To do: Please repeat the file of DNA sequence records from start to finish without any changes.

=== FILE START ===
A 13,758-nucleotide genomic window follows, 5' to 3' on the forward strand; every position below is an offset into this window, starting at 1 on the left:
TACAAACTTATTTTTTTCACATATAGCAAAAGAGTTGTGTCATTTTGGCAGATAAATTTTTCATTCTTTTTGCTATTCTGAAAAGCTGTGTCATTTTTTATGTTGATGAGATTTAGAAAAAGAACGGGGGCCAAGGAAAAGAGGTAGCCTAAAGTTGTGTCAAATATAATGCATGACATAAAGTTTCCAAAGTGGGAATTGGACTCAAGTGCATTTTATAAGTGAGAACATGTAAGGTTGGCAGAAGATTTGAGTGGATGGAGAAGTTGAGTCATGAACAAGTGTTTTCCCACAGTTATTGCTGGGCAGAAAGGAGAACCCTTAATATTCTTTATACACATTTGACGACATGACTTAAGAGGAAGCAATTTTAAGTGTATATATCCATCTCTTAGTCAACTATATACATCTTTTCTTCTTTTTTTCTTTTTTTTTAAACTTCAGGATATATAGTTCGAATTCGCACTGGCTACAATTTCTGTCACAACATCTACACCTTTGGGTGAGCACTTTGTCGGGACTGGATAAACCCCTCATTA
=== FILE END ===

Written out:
A 13,758-nucleotide genomic window follows, 5' to 3' on the forward strand; every position below is an offset into this window, starting at 1 on the left:
TACAAACTTATTTTTTTCACATATAGCAAAAGAGTTGTGTCATTTTGGCAGATAAATTTTTCATTCTTTTTGCTATTCTGAAAAGCTGTGTCATTTTTTATGTTGATGAGATTTAGAAAAAGAACGGGGGCCAAGGAAAAGAGGTAGCCTAAAGTTGTGTCAAATATAATGCATGACATAAAGTTTCCAAAGTGGGAATTGGACTCAAGTGCATTTTATAAGTGAGAACATGTAAGGTTGGCAGAAGATTTGAGTGGATGGAGAAGTTGAGTCATGAACAAGTGTTTTCCCACAGTTATTGCTGGGCAGAAAGGAGAACCCTTAATATTCTTTATACACATTTGACGACATGACTTAAGAGGAAGCAATTTTAAGTGTATATATCCATCTCTTAGTCAACTATATACATCTTTTCTTCTTTTTTTCTTTTTTTTTAAACTTCAGGATATATAGTTCGAATTCGCACTGGCTACAATTTCTGTCACAACATCTACACCTTTGGGTGAGCACTTTGTCGGGACTGGATAAACCCCTCATTA